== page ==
If the book blurb (the description on or inside the jacket) is misleading, readers may be disappointed enough that they will not pick up a book by that author again.  For example, a blurb might indicate that a novel is a light romance with many moments of humor.  If it turns out that the book is actually an emotional drama with irony, rather than light humor and which has only a thread of romance, readers who enjoy romance may not pick up other books by that author again.  In the same vein, readers who are looking for a science-fiction novel can be disappointed when a book blurb describes what is essentially a fantasy story as SF.

Often it is the editor or some other person from the publishing house who writes the book blurb/jacket description.  As a writer, if you want to have a say in what goes on the cover of your book, ask to review that text or ask to have the option to rewrite the description.  Remember that the publisher might have a better idea of what elements of the story will most appeal to readers who pick up the book at a glance, but that also, publishers can go overboard on an overly dramatic take on the story.  Also, what is important about the book to the writer may not be important to the reader of that short description.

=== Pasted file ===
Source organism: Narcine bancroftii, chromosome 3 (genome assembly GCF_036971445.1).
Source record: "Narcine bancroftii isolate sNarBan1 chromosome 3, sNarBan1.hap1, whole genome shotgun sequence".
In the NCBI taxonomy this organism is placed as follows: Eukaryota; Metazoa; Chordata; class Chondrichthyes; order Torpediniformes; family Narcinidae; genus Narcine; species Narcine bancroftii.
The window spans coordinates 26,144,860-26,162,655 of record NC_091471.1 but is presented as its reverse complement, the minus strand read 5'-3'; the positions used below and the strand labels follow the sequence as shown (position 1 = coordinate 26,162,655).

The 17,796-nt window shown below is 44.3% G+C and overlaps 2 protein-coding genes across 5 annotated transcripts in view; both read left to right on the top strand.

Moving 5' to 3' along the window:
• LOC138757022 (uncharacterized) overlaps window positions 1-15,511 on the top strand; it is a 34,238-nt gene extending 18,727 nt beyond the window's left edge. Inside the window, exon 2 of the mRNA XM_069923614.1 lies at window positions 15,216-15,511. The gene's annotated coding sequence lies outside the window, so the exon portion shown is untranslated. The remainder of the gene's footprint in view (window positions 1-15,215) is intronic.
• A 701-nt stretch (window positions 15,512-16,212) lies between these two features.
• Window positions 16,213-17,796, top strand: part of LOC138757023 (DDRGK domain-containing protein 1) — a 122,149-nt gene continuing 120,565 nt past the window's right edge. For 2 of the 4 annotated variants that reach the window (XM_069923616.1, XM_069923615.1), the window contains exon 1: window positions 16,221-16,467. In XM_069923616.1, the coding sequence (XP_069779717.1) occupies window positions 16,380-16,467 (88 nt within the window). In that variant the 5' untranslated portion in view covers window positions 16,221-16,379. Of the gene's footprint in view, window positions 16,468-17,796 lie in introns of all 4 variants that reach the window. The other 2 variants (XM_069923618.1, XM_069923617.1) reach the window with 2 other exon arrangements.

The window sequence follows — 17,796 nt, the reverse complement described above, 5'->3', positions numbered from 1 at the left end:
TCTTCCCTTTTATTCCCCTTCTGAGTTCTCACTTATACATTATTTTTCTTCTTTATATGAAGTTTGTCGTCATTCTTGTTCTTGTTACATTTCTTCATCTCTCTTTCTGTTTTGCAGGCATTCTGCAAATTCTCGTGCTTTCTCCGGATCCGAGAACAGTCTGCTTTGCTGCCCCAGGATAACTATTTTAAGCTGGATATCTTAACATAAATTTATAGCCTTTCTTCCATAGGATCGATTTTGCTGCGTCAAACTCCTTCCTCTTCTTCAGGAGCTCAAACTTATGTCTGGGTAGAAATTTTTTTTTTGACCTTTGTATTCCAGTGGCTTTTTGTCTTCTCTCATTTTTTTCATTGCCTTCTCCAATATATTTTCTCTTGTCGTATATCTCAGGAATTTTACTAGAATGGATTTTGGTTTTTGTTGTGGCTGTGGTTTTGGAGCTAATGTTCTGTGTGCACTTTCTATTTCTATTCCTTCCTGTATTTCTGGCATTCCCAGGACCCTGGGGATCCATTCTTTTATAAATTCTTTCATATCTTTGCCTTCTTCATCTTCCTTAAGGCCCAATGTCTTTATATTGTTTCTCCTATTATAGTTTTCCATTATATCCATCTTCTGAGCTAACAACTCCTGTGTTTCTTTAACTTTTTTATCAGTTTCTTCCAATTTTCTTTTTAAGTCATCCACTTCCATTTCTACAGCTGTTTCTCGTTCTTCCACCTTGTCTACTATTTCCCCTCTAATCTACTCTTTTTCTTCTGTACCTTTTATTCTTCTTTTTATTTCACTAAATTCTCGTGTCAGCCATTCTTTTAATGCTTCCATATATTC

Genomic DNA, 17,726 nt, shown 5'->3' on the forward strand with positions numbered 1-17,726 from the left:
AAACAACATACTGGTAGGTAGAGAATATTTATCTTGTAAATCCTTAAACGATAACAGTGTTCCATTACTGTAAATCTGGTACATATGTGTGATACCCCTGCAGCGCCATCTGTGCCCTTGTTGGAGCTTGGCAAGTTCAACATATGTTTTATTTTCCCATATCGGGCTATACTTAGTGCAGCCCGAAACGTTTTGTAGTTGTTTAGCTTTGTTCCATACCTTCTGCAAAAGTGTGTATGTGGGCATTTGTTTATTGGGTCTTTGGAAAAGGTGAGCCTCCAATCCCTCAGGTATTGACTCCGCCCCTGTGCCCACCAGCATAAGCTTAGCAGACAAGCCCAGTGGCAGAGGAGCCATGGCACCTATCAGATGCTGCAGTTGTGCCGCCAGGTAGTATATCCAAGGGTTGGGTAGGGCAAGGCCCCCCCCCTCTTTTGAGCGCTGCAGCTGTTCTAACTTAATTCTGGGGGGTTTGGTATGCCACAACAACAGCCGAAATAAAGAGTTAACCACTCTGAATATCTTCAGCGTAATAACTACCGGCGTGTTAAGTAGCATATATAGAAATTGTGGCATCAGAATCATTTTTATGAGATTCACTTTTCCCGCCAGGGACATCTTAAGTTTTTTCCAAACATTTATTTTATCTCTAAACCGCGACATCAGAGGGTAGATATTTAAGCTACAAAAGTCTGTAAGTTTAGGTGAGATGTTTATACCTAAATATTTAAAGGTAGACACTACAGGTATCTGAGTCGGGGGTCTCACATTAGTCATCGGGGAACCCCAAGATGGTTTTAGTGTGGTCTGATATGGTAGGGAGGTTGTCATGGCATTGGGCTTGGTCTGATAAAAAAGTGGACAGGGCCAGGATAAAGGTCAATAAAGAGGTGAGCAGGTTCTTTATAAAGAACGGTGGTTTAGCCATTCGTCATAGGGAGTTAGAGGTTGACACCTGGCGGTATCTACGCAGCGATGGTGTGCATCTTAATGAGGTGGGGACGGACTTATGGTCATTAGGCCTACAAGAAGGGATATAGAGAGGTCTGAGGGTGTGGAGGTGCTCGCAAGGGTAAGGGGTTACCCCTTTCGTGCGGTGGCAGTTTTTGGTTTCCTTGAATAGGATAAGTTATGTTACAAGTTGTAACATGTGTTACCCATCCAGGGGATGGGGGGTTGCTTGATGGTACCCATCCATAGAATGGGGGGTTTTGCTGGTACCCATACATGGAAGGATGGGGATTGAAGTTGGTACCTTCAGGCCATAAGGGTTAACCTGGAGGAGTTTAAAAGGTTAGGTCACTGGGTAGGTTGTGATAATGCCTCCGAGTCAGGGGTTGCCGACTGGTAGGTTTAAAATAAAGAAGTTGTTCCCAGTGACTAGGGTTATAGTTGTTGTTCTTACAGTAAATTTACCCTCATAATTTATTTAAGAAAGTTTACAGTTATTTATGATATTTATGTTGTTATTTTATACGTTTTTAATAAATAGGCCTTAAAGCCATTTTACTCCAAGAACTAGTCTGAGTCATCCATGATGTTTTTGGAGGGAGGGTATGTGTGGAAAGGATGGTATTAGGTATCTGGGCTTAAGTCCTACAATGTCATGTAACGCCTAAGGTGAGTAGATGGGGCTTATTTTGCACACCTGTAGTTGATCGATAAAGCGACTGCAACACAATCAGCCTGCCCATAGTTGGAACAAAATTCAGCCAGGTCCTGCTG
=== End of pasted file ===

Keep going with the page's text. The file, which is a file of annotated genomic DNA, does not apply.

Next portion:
As for me, I did not write the book blurbs for my first several novels.  What I do now is ask my editor to write the initial blurb.  Then I rewrite it and send it back.  We go through this a few times until we're either both satisfied, or until time runs out, and Shelly is tired of my truly-this-is-the-last-change note about how this one word will make the description flow better. It is a much more satisfactory process to me than that of simply being surprised by the description when the book comes out.

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Publisher Marketing and Promotions